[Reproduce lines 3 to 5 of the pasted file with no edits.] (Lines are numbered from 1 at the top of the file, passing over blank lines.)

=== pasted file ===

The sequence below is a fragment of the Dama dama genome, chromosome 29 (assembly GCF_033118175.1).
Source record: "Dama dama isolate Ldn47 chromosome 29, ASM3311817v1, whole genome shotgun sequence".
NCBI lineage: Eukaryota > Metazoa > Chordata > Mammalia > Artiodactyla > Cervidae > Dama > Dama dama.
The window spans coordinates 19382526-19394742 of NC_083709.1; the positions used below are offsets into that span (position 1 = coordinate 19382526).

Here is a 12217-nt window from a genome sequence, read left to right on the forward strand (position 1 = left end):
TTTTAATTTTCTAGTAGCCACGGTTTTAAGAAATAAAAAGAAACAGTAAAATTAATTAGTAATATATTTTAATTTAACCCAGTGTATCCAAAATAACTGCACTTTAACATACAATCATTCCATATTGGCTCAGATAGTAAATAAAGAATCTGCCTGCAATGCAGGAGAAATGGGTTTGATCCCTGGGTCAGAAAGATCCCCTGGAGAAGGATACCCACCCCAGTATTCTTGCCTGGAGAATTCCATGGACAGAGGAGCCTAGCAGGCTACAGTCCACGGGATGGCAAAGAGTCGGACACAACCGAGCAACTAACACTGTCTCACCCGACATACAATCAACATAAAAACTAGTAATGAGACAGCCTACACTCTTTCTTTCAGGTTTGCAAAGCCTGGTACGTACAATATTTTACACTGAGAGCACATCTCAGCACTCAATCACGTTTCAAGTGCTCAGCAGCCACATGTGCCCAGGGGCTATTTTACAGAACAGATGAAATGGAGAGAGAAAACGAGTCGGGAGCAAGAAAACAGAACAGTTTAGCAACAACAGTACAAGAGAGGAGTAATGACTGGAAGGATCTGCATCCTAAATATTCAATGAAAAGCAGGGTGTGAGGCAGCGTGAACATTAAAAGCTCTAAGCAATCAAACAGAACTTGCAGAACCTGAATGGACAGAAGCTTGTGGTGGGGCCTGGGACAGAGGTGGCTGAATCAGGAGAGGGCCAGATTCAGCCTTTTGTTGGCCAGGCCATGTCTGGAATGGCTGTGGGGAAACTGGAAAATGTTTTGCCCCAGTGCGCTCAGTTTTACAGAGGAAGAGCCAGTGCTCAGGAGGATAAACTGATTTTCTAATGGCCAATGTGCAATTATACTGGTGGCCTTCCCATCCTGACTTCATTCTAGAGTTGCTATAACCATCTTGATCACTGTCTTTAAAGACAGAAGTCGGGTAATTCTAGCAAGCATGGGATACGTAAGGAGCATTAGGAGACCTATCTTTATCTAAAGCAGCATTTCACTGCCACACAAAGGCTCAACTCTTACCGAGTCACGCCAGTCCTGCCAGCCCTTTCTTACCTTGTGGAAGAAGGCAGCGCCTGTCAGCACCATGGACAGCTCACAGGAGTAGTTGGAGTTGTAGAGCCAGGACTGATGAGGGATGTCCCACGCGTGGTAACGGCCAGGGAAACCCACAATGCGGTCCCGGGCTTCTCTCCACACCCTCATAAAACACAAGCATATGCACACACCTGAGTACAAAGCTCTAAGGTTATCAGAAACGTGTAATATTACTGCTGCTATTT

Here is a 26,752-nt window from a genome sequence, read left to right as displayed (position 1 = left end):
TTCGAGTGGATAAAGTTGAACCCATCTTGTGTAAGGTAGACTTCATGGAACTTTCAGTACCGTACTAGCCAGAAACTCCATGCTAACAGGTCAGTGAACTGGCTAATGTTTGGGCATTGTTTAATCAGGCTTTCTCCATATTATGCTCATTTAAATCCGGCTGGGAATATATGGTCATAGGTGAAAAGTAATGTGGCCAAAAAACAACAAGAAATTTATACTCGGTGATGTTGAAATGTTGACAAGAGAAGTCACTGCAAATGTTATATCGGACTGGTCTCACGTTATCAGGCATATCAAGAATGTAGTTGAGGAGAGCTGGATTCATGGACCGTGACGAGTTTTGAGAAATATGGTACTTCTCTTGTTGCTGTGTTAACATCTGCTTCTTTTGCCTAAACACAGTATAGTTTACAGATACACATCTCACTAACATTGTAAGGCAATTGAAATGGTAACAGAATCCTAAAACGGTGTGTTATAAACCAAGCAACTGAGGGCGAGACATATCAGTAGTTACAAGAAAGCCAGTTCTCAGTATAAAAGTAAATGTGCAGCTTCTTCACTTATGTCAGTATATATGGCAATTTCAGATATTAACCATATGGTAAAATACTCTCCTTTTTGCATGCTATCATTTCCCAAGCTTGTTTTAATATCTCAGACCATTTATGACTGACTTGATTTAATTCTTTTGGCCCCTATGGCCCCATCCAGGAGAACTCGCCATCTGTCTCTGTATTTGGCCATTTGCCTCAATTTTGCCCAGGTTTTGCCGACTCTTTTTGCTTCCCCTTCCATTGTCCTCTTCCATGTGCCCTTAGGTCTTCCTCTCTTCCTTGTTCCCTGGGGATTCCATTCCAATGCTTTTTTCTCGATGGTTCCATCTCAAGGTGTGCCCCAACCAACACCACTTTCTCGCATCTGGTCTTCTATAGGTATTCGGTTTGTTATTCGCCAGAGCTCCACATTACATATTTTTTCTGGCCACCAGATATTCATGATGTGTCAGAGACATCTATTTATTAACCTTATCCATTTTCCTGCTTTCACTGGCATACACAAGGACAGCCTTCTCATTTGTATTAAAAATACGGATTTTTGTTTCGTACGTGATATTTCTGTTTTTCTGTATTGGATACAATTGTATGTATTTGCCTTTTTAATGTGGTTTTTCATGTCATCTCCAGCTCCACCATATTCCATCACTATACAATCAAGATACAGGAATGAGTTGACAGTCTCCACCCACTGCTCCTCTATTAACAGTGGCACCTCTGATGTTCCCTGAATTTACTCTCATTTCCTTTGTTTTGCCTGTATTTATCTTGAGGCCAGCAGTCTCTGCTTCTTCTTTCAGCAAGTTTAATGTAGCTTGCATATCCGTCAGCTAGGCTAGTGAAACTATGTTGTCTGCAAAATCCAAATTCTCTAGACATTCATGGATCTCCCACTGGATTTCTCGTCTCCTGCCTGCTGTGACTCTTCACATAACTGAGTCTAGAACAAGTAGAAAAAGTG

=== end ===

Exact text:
NCBI lineage: Eukaryota > Metazoa > Chordata > Mammalia > Artiodactyla > Cervidae > Dama > Dama dama.
The window spans coordinates 19382526-19394742 of NC_083709.1; the positions used below are offsets into that span (position 1 = coordinate 19382526).

Here is a 12217-nt window from a genome sequence, read left to right on the forward strand (position 1 = left end):